Denver's Pat Bowlen Can Get You Out Of This Mess, Dan Snyder

Anthony Brown@SkinsHogHeavenCorrespondent INovember 9, 2009

Denver Broncos owner Pat Bowlen watches warmups before play against Jacksonville Jaguars  October 2, 2005 in Jacksonville. The Broncos defeated the Jaguars 20 - 7.  (Photo by Al Messerschmidt/Getty Images)
A. Messerschmidt/Getty Images

There is no crises manager better than Denver Broncos owner Pat Bowlen. The Washington Redskins could use him right now.  Or rather, they could use the way he thinks.

What was Pat Bowlen thinking during the Mike Shanahan and Jay Cutler controversy last spring?

It turns out that he was thinking about how to run a football organization in crises. His moves are stark in their contrast to Daniel Snyder's. Lets take a look.


The offseason is the owner's time to move

The Broncos ended the season with four losses to find themselves out of the playoffs. Bowlen must have thought about Shanahan's dismissal for a longer time than that losing streak. Yet he did not move until season's end. The Broncos' best chance to win out was with Shanahan at the helm. They were no worse off by waiting. But by waiting until everyone knew how the season ended, Bowlen lowered the temperature of the move.

Offseason is the owner's time. In season belongs to the players and coaches. In season is when owners must act to keep the team focused on goals because anything else is a distraction. 


Treat your people with dignity

Bowlen let Mike Shanahan announce his dismissal to his coaching staff. More importantly, Shanahan was the first to make the announcement. Bowlen made the formal announcement at a press conference, immediately followed by Shanahan's farewell press conference. Good-byes are hard, yet Shanahan understood, kinda-sorta, why Bowlen made the move and said so. That's a far cry from his feelings for Al Davis, or Jim Zorn's reaction to consultant help.

Mike Shanahan is not part of the buzz around Denver. Winning helps. So does the classy way Denver said good-bye.  


Back your people

Bowlen never confused the fact that the front office is his real team. Put the right people in place and back them in adversity. It's football. It's life. There's always adversity. If you have the right people, you will weather the storm.

Raise your hand if you thought rookie head coach Josh McDaniels would lead Denver to a 6-1 start. It would have been easy for Bowlen to rip McDaniels for souring his relationship with quarterback Jay Cutler. Instead he backed the coach against the glamour quarterback. That set the tone for the team. I cannot imagine Snyder taking that approach.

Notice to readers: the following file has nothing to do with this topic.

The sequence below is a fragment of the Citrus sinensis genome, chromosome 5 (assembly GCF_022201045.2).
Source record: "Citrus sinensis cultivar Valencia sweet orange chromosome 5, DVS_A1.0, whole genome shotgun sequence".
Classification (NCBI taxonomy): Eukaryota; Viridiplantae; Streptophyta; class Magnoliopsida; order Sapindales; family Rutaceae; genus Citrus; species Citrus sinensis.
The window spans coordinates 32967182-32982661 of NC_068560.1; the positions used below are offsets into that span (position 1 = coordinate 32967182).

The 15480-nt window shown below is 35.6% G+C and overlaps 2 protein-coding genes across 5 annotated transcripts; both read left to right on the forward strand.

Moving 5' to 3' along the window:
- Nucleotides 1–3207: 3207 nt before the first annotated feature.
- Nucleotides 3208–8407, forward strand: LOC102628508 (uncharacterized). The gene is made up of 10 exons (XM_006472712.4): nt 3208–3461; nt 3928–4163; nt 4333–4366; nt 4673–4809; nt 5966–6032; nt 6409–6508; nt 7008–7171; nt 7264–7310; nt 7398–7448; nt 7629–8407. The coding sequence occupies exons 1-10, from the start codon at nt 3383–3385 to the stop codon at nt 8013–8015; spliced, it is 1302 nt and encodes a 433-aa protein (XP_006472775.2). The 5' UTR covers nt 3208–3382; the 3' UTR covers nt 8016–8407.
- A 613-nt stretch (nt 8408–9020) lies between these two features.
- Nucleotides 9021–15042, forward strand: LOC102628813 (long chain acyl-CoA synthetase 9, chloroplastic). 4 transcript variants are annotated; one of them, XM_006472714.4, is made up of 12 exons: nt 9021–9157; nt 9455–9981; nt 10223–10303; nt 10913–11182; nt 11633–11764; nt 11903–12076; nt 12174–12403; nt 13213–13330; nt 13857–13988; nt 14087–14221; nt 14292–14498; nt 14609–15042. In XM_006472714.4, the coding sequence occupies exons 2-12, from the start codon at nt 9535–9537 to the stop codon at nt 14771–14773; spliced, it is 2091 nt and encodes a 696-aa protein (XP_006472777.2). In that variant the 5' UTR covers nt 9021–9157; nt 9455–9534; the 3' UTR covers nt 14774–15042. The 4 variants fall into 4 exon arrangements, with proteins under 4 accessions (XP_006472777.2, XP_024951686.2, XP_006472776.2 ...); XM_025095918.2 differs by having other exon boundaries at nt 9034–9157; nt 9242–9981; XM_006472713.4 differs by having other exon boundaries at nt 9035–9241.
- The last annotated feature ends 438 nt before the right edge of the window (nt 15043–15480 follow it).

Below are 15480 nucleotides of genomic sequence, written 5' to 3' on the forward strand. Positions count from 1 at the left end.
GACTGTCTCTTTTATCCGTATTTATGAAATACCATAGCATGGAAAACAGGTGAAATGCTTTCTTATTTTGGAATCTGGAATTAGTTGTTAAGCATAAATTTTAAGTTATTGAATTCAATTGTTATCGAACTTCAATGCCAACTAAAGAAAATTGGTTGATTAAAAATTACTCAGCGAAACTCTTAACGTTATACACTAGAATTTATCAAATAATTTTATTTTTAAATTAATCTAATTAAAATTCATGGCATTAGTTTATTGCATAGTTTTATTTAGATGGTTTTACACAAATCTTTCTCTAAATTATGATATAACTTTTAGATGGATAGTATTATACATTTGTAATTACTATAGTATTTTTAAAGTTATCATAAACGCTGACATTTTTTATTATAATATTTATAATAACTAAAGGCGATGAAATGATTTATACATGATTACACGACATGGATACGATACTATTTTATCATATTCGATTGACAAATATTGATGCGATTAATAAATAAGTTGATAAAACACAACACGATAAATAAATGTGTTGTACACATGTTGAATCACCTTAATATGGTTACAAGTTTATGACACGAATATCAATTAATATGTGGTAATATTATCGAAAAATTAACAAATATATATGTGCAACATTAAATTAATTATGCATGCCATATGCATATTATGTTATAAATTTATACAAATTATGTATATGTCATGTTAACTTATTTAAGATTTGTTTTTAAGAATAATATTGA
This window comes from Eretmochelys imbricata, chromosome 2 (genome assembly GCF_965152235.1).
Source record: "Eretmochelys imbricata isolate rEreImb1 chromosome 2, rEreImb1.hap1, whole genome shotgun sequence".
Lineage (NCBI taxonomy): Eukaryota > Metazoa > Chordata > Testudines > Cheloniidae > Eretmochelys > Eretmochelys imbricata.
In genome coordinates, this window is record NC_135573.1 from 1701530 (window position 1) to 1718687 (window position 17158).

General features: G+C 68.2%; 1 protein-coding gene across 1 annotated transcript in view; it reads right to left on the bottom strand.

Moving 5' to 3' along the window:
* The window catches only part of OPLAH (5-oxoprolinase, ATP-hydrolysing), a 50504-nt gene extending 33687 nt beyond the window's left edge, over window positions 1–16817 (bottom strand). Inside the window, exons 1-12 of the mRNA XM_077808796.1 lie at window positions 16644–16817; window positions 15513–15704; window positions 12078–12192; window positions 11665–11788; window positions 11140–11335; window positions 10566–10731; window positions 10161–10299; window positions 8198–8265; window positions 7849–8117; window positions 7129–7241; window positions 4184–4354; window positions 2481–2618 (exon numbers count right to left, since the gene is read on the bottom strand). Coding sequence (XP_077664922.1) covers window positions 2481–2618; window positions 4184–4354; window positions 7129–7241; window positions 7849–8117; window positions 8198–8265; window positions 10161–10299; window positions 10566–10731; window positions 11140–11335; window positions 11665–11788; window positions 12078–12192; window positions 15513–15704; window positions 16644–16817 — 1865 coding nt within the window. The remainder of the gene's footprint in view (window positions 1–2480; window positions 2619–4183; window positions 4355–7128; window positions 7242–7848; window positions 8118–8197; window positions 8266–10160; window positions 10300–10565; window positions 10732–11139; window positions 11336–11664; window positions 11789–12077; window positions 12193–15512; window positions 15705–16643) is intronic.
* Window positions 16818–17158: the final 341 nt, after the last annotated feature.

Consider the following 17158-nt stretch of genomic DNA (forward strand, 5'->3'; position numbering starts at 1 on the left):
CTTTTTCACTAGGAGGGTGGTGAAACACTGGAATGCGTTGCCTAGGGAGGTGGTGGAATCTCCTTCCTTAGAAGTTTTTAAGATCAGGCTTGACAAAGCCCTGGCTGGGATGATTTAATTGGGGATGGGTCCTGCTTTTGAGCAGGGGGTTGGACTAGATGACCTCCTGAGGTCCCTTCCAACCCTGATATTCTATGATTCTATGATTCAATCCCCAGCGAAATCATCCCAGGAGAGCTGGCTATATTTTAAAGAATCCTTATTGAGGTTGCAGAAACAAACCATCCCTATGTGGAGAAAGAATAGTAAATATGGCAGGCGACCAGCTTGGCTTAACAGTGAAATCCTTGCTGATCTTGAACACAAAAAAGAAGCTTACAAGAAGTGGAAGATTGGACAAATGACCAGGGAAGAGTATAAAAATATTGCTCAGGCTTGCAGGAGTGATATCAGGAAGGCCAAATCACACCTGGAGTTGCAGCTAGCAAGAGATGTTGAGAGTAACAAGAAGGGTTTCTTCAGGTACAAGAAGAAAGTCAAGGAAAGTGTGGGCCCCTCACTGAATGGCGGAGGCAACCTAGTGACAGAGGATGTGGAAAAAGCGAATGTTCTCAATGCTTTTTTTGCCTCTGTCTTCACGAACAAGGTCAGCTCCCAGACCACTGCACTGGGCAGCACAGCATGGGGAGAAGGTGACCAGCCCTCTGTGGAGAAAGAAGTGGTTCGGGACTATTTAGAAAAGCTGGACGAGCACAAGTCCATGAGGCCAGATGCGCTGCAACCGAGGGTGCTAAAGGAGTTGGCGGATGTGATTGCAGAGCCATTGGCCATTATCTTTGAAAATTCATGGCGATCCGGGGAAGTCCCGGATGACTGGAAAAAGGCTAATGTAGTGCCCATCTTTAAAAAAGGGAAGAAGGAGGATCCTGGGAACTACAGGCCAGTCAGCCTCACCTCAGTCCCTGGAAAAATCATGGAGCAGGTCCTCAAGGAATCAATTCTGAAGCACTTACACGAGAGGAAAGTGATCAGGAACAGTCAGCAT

No player is bigger than the team

Jay Cutler was the hottest commodity in the NFL last spring. With all the emphasis on franchise quarterbacks, Bowlen was quick to let Cutler go when he became a detriment.

No one player can win a championship. Bowlen saw that with John Elway. No one player can be allowed to upset team focus.

Snyder seems to think one more star will solve every problem. 


Hold yourself accountable to the fans

In the midst of the Cutler controversy, Bowlen reached out to Bronco fans to explain his actions. "It has never been about one player," wrote Bowlen in an April 4, 2009 letter to fans .  He didn't duck the issue. He faced the fans to explain. Bronco fans were skeptical (who can blame them). However, Bowlen had a reservoir of goodwill to draw on.

Pat Bowlen had the courage of conviction in his unproven, untried rookie head coach and the direction he set for the Broncos. 

Daniel Snyder showed neither courage nor conviction in backing Jim Zorn. Neither does he show an understanding that a team is something more than a few big stars and some other guys.

The management take-away is that football teams are organizations and must be lead organizationally. You achieve through your people. Those people have to be well selected, well managed and goal-focused. 

Players play. Coaches coach. Building a well managed team that is talented throughout the roster is the owner's job. Do that well and you can back them with confidence as Bowlen has.

You want owners to fade to the background during the season, but in a real crises, they must come forward to shelter the team while they figure things out. Snyder did that very well in the aftermath of Sean Taylor's death. I find it amazing how that's escaped him now. 

It remains to be seen if Josh McDaniels can finish for Denver as strongly as he started. Jim Zorn got off to a strong start, too, in 2008. Bowlen's backing after a rough start gave McDaniels room to achieve. 

So, who's in favor of hiring Pat Bowlen to be an owner consultant to Daniel Snyder?